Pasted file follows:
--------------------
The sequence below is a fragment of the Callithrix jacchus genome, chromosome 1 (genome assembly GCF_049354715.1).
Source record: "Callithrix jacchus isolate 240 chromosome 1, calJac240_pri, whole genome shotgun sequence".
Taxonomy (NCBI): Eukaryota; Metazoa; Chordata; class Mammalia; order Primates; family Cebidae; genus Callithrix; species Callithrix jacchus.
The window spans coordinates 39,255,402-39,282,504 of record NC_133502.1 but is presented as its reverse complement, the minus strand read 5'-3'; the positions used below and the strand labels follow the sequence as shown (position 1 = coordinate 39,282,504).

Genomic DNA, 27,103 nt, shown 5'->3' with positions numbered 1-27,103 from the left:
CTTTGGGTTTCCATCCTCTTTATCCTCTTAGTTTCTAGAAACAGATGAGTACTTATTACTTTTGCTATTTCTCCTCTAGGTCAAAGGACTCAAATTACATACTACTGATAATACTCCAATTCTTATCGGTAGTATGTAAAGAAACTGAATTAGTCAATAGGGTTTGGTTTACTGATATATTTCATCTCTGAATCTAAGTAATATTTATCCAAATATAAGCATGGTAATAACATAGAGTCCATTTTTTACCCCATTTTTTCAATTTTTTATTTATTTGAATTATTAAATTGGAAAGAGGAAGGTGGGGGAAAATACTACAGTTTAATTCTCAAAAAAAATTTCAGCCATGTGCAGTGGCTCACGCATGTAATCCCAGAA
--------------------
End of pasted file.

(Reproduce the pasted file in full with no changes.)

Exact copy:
The sequence below is a fragment of the Callithrix jacchus genome, chromosome 1 (genome assembly GCF_049354715.1).
Source record: "Callithrix jacchus isolate 240 chromosome 1, calJac240_pri, whole genome shotgun sequence".
Taxonomy (NCBI): Eukaryota; Metazoa; Chordata; class Mammalia; order Primates; family Cebidae; genus Callithrix; species Callithrix jacchus.
The window spans coordinates 39,255,402-39,282,504 of record NC_133502.1 but is presented as its reverse complement, the minus strand read 5'-3'; the positions used below and the strand labels follow the sequence as shown (position 1 = coordinate 39,282,504).

Genomic DNA, 27,103 nt, shown 5'->3' with positions numbered 1-27,103 from the left:
CTTTGGGTTTCCATCCTCTTTATCCTCTTAGTTTCTAGAAACAGATGAGTACTTATTACTTTTGCTATTTCTCCTCTAGGTCAAAGGACTCAAATTACATACTACTGATAATACTCCAATTCTTATCGGTAGTATGTAAAGAAACTGAATTAGTCAATAGGGTTTGGTTTACTGATATATTTCATCTCTGAATCTAAGTAATATTTATCCAAATATAAGCATGGTAATAACATAGAGTCCATTTTTTACCCCATTTTTTCAATTTTTTATTTATTTGAATTATTAAATTGGAAAGAGGAAGGTGGGGGAAAATACTACAGTTTAATTCTCAAAAAAAATTTCAGCCATGTGCAGTGGCTCACGCATGTAATCCCAGAA